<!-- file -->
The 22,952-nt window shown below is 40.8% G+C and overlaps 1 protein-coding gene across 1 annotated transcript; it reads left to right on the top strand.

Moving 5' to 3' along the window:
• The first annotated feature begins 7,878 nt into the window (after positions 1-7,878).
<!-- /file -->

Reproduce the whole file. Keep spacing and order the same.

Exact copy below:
The 22,952-nt window shown below is 40.8% G+C and overlaps 1 protein-coding gene across 1 annotated transcript; it reads left to right on the top strand.

Moving 5' to 3' along the window:
• The first annotated feature begins 7,878 nt into the window (after positions 1-7,878).